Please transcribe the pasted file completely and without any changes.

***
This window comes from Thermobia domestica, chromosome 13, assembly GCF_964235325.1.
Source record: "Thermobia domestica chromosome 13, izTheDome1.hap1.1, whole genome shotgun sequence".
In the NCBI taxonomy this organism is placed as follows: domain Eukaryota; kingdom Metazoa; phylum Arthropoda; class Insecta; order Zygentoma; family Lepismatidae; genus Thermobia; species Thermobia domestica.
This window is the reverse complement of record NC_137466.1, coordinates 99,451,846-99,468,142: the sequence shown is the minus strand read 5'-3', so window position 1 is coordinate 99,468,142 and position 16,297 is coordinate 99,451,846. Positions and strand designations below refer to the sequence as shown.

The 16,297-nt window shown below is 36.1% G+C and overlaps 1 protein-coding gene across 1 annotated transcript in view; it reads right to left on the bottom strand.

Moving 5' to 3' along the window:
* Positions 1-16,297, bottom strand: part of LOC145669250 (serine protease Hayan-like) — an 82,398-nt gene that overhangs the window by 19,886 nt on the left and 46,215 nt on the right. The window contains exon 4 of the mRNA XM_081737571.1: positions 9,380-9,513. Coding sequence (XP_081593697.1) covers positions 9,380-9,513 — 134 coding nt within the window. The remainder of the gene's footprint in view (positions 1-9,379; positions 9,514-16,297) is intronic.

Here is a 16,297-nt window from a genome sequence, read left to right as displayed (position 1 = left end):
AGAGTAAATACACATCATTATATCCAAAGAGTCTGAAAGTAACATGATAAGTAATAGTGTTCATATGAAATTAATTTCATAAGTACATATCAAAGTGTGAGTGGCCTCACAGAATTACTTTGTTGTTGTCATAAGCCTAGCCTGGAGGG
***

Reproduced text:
This window comes from Thermobia domestica, chromosome 13, assembly GCF_964235325.1.
Source record: "Thermobia domestica chromosome 13, izTheDome1.hap1.1, whole genome shotgun sequence".
In the NCBI taxonomy this organism is placed as follows: domain Eukaryota; kingdom Metazoa; phylum Arthropoda; class Insecta; order Zygentoma; family Lepismatidae; genus Thermobia; species Thermobia domestica.
This window is the reverse complement of record NC_137466.1, coordinates 99,451,846-99,468,142: the sequence shown is the minus strand read 5'-3', so window position 1 is coordinate 99,468,142 and position 16,297 is coordinate 99,451,846. Positions and strand designations below refer to the sequence as shown.

The 16,297-nt window shown below is 36.1% G+C and overlaps 1 protein-coding gene across 1 annotated transcript in view; it reads right to left on the bottom strand.

Moving 5' to 3' along the window:
* Positions 1-16,297, bottom strand: part of LOC145669250 (serine protease Hayan-like) — an 82,398-nt gene that overhangs the window by 19,886 nt on the left and 46,215 nt on the right. The window contains exon 4 of the mRNA XM_081737571.1: positions 9,380-9,513. Coding sequence (XP_081593697.1) covers positions 9,380-9,513 — 134 coding nt within the window. The remainder of the gene's footprint in view (positions 1-9,379; positions 9,514-16,297) is intronic.

Here is a 16,297-nt window from a genome sequence, read left to right as displayed (position 1 = left end):
AGAGTAAATACACATCATTATATCCAAAGAGTCTGAAAGTAACATGATAAGTAATAGTGTTCATATGAAATTAATTTCATAAGTACATATCAAAGTGTGAGTGGCCTCACAGAATTACTTTGTTGTTGTCATAAGCCTAGCCTGGAGGG